Last week at the State Bar of Arizona convention, 130 alumni and friends joined us for our Centennial Reception.   


Anytime an alum rushes on stage to lead the crowd in singing Bear Down, we have achieved great success.  Thanks to Barry Wong ('84) for his school spirit and leadership and to all of our alumni and friends who came to help celebrate.  It was a fitting celebration of the College's great past, present, and future!


Next week, I am off to the Pacific Northwest to meet with alumni in Portland (RSVP) and Seattle (RSVP).  If you are in the area, please join us.


In this week's newsletter, we continue our series on student summer employment.  This week we feature a rising 3L student, Jahna Locke, who has a job at the College in the Veterans' Advocacy Law Clinic.


Until the Footnotes,



Jahna Locke ('16)

Rising 3L student Jahna Locke is spending her summer working as an intern at the Veterans' Advocacy Law Clinic.  She discovered this position through Professor and Clinic Director Kristine Huskey after enrolling in the Veterans' Law Clinic course last fall.  Jahna jumped at the chance to stay in Tucson to work during her 2L summer.


Jahna is working as a Rule 38(d) practicing student attorney.  


"The environment inside and outside of City Court's Veterans' Court is an experience where you jump in and learn how to submit motions, interact with clients, and work with opposing counsel.  My favorite part of this experience is that I am a practicing lawyer -- I just happen to be supervised.  I enjoy learning from my supervising attorneys how to use equal parts intelligence and creativity to represent my clients.  It makes me feel so close to being an advocate contributing to her community."


Jahna found her way to Arizona Law from Seattle, in search of a great school, sunshine, and adventure.  After visiting Arizona Law, she was hooked.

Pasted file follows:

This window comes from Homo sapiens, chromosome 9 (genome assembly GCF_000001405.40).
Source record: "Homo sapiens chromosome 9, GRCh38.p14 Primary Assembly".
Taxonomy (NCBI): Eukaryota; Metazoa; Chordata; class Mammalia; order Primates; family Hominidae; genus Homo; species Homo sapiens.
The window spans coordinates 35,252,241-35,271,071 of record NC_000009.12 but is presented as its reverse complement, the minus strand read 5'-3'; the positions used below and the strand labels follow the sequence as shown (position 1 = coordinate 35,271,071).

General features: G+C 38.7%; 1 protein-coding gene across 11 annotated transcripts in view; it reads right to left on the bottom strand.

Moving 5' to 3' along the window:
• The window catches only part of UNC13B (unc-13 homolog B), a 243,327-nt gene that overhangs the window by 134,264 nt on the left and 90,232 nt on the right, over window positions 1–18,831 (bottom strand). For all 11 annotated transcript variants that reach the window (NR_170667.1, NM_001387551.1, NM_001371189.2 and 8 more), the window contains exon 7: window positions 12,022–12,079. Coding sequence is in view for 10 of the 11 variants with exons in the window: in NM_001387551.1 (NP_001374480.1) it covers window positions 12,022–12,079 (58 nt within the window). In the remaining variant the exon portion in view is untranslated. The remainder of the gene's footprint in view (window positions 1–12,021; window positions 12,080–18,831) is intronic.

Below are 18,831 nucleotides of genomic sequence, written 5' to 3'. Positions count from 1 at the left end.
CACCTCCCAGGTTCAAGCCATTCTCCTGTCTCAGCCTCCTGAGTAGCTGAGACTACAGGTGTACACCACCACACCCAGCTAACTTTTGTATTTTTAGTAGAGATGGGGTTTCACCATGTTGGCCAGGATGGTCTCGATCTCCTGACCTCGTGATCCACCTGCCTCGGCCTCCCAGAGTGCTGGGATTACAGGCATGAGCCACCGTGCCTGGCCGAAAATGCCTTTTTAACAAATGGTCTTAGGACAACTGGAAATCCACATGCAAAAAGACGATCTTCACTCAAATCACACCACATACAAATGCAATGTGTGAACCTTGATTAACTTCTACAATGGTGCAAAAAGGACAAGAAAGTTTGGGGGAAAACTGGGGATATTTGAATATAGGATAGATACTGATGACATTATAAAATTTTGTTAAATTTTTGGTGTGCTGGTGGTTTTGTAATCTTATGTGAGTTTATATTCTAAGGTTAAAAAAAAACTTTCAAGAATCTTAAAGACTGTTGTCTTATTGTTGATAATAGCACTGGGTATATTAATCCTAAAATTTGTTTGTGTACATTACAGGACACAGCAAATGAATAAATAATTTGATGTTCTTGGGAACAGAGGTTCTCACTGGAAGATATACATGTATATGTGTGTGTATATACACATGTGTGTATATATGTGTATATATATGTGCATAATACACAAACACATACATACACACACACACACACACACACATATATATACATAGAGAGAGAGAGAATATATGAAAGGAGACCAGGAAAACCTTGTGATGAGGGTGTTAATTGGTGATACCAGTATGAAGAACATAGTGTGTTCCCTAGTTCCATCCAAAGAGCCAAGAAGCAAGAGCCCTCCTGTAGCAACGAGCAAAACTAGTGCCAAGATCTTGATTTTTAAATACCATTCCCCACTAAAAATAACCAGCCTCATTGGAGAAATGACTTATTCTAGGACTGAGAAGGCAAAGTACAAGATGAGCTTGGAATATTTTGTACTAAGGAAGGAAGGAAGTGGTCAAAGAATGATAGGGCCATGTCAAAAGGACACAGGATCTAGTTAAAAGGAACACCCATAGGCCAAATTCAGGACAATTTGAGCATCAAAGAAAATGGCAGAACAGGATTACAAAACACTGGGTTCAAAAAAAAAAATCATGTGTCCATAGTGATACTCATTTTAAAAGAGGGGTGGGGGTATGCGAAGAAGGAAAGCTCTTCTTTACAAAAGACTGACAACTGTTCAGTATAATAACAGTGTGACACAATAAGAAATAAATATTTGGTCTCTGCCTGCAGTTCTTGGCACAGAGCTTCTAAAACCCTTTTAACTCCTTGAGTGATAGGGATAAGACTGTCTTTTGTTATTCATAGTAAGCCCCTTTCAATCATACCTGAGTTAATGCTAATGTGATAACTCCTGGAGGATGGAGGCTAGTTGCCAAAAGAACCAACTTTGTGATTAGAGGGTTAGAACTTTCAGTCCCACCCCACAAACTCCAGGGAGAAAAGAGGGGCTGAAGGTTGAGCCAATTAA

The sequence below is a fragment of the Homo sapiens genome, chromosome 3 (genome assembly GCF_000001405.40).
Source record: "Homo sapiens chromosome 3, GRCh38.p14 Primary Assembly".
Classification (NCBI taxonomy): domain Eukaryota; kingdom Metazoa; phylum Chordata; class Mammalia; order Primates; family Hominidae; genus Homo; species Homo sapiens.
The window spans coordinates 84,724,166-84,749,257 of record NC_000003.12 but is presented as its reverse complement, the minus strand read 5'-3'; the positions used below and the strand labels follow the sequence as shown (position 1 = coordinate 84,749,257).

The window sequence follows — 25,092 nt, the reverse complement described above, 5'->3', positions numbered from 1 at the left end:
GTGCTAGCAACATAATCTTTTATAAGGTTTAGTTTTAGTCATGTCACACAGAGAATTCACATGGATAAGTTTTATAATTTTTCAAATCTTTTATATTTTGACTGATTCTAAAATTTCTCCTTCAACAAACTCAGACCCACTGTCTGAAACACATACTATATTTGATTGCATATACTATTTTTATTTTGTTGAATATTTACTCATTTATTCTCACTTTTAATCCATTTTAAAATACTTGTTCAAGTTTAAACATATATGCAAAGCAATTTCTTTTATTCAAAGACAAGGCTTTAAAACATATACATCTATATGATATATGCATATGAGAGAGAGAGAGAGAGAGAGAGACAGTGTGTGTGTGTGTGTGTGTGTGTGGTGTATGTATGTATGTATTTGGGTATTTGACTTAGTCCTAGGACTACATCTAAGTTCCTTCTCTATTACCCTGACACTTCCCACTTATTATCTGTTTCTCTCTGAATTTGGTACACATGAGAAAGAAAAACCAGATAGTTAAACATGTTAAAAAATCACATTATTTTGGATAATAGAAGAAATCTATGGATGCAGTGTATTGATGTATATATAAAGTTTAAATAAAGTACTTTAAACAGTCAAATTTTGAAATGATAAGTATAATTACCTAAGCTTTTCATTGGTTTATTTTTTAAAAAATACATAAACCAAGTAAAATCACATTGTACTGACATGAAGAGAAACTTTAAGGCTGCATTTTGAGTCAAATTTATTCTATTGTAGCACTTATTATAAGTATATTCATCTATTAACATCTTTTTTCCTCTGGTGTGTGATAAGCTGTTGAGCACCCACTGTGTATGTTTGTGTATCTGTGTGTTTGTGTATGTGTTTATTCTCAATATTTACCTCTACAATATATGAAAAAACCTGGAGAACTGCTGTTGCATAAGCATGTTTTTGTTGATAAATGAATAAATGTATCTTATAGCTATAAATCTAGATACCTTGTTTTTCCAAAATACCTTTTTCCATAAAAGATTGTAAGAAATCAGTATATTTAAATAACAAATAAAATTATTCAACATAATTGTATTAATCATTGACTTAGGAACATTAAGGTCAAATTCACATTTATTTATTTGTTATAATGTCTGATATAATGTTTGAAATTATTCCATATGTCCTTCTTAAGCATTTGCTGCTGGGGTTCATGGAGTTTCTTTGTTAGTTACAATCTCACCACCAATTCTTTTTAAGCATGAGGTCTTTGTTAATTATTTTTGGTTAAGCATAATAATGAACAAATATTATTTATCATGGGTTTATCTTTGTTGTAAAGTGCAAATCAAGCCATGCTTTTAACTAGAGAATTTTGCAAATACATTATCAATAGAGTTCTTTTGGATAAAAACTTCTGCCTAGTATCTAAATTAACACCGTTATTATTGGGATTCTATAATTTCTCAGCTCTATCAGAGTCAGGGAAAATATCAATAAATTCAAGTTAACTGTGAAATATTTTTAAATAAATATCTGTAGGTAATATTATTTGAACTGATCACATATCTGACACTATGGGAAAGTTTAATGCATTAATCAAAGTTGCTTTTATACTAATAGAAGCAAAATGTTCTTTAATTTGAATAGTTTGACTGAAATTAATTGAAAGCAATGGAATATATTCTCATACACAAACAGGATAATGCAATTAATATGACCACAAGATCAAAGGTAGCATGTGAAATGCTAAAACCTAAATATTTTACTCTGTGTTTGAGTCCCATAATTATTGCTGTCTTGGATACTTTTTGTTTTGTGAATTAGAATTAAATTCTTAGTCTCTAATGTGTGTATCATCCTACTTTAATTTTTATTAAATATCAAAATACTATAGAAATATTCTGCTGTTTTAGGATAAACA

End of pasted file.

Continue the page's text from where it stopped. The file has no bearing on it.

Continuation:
"During my visit, a student ambassador showed me classrooms, told me about her new firm job, and her life as a law student with poise and confidence.  The James E. Rogers College of Law was and is a strong community with an emphasis on real life experiences through clinic and clerkship opportunities -- exactly what I was looking for in a law school."


Jahna has not settled on her path after law school but she knows she wants to continue in a line of work similar to her summer internship.  She is even considering buying a big truck and RV to explore Alaska and reach out to isolated communities.  


Jahna sees a real need for legal services in such communities and her vision is to create a practice to pair individuals with federal benefits, including those available through the VA system.  She sees other potential advantages of heading to Alaska: "I hear the salmon fishing is ridiculously good out there too."  


Jahna, if you choose Alaska, you will be in good company.  We have 35-plus Arizona Law alumni living and working in Alaska, including one alumna who is the CEO of a fishery.



When I asked Jahna about her hobbies, she had this to say:

"Life is so short, I try to fill it with all of the wonderful things I have around me.  I adore my two dogs, Sampson and Marco -- two parts cute, one part fluffy.  Power yoga is often a regular activity, but I also love rollerblading, practicing archery, arts and crafts, and eating.  Honestly, I'm just so excited to become a lawyer, to have the opportunity to move to new places with my family, to work hard, to learn, and to enjoy the space I am in."